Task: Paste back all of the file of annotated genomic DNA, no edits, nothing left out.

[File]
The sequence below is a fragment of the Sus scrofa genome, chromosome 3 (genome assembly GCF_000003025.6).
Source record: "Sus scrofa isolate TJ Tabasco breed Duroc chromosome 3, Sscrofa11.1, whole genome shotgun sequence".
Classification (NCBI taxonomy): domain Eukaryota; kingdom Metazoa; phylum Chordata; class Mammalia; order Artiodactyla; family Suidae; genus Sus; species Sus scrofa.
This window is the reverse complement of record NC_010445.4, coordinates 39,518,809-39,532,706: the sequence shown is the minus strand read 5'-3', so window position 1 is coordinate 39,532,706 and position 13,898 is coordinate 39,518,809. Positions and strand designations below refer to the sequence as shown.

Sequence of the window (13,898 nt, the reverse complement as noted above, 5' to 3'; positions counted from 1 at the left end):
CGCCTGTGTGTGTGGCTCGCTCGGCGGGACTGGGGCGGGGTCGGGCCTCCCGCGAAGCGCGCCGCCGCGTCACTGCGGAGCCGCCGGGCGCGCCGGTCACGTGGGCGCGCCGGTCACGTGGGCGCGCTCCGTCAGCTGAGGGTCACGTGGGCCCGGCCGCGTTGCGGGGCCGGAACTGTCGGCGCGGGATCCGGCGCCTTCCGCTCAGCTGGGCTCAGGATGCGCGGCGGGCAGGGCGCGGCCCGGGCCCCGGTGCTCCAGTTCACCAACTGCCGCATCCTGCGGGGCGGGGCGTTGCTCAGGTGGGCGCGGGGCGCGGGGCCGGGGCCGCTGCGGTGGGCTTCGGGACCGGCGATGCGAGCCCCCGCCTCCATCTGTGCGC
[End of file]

The sequence below is a fragment of the Sus scrofa genome, chromosome 3 (genome assembly GCF_000003025.6).
Source record: "Sus scrofa isolate TJ Tabasco breed Duroc chromosome 3, Sscrofa11.1, whole genome shotgun sequence".
Classification (NCBI taxonomy): domain Eukaryota; kingdom Metazoa; phylum Chordata; class Mammalia; order Artiodactyla; family Suidae; genus Sus; species Sus scrofa.
This window is the reverse complement of record NC_010445.4, coordinates 39,518,809-39,532,706: the sequence shown is the minus strand read 5'-3', so window position 1 is coordinate 39,532,706 and position 13,898 is coordinate 39,518,809. Positions and strand designations below refer to the sequence as shown.

Sequence of the window (13,898 nt, the reverse complement as noted above, 5' to 3'; positions counted from 1 at the left end):
CGCCTGTGTGTGTGGCTCGCTCGGCGGGACTGGGGCGGGGTCGGGCCTCCCGCGAAGCGCGCCGCCGCGTCACTGCGGAGCCGCCGGGCGCGCCGGTCACGTGGGCGCGCCGGTCACGTGGGCGCGCTCCGTCAGCTGAGGGTCACGTGGGCCCGGCCGCGTTGCGGGGCCGGAACTGTCGGCGCGGGATCCGGCGCCTTCCGCTCAGCTGGGCTCAGGATGCGCGGCGGGCAGGGCGCGGCCCGGGCCCCGGTGCTCCAGTTCACCAACTGCCGCATCCTGCGGGGCGGGGCGTTGCTCAGGTGGGCGCGGGGCGCGGGGCCGGGGCCGCTGCGGTGGGCTTCGGGACCGGCGATGCGAGCCCCCGCCTCCATCTGTGCGC